How will environmental and international-trade challenges affect the massively revamped Panama Canal?

Five cats on Kiwi island

An infrared camera shows a feral cat stalking a nest.

On a secret island, five cats are set among the kiwi. And the kiwi - at least grown ones - hold their own.

Hot on the trail of Martians gallery video

Nasa's two Viking landers were designed and built by Martin Marietta (now Lockheed Martin) at its facility near Denver. ...

Nasa's 1976 Viking mission to Mars did everything right - except find life.

Soyuz 'best ride I've been on, ever' gallery video

The Soyuz touches down.

Tim Peakes spent 6 months in space, where he ran a marathon. The return to earth was intense.

Gritty is good

A new study shows that food with higher textures makes your brain think it's fuller faster

It's not how much we're eating - but what texture our food is. 

Meet Earth's little buddy

Asteroid 2016 HO3 has an orbit around the sun that keeps it as a constant companion of Earth.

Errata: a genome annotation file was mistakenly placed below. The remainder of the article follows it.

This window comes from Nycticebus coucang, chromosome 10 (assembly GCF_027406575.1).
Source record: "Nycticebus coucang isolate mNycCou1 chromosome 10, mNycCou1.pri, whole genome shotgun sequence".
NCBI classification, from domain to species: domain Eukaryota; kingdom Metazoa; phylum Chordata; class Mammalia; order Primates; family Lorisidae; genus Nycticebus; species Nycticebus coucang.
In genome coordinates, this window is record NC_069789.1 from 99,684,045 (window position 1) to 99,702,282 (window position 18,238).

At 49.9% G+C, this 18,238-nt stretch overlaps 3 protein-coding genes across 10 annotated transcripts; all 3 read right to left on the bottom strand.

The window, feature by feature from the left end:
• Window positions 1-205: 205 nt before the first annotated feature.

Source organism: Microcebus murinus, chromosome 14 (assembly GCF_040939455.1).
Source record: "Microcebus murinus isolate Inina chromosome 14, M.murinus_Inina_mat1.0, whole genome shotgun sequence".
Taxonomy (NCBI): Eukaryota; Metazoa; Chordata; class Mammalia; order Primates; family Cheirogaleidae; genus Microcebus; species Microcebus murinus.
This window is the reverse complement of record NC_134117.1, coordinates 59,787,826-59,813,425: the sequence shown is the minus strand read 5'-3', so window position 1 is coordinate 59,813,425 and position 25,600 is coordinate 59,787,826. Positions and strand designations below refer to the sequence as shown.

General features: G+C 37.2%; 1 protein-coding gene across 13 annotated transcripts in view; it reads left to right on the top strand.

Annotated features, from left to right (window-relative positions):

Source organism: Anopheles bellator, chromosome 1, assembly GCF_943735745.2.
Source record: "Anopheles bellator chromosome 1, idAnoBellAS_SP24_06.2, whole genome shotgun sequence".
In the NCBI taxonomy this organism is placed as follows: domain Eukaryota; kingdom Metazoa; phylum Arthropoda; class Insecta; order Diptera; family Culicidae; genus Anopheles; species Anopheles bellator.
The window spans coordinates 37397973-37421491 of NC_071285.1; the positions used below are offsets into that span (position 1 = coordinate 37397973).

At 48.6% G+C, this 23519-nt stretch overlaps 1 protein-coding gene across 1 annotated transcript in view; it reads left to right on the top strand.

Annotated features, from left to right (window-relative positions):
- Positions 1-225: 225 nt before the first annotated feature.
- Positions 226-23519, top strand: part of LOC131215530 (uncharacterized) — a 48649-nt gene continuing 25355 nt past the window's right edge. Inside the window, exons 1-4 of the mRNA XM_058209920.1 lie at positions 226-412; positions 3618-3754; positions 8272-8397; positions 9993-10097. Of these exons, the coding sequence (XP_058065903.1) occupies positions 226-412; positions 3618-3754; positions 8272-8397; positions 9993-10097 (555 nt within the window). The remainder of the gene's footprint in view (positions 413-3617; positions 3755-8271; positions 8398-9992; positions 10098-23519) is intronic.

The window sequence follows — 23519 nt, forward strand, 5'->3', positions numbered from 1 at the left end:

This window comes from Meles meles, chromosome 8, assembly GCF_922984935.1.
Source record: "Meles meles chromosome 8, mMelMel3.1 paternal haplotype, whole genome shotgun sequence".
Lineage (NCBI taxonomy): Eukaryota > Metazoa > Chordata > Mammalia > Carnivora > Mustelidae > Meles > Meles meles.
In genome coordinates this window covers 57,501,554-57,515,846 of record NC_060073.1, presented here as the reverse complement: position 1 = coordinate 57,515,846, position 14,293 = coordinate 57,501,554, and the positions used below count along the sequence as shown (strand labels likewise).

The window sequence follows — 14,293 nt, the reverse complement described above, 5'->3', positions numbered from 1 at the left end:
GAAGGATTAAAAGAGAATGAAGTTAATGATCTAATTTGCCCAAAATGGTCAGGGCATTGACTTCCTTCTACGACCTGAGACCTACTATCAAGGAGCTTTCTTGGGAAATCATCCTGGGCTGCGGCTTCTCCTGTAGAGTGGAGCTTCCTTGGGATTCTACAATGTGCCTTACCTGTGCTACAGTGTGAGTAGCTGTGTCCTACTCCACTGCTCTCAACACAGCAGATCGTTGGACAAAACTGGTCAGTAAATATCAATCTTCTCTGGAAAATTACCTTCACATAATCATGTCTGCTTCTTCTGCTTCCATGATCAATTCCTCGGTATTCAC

We thought the moon was our only satellite, but it turns out another rock been earth's companion for more than 100 years.

Dead trees mark a rare eruption

Ejected blocks and sands from the Mud Rift eruption.

A vent in a crater formed during the deadly 1886 Tarawera eruption has reactivated.

Sea snake causes a stir video

A live sea snake, believed to be a yellow bellied sea snake, was found on a Northland beach on Monday.

"With so many coming in now, there needs to be a process to deal with them," beachgoers say.

Lake snot has economic implications

Lake snot recently observed on the surface of Stevenson's Arm in Lake Wanaka.

Lake snot now in our southern lakes could spread elsewhere and affect our economic future.

Einstein's gravitational waves detected

Albert Einstein foresaw the strange ripples in space-time a century ago.

The phenomenon occurs when two black holes collide and then merge with each other, and is the second time ever to be detected.

Reviving organ-donor levels

Michael Boyes, who died in February 2016, saved seven lives through organ donation.

No mention of infrastructure support in Government's organ-donation plan, says industry expert.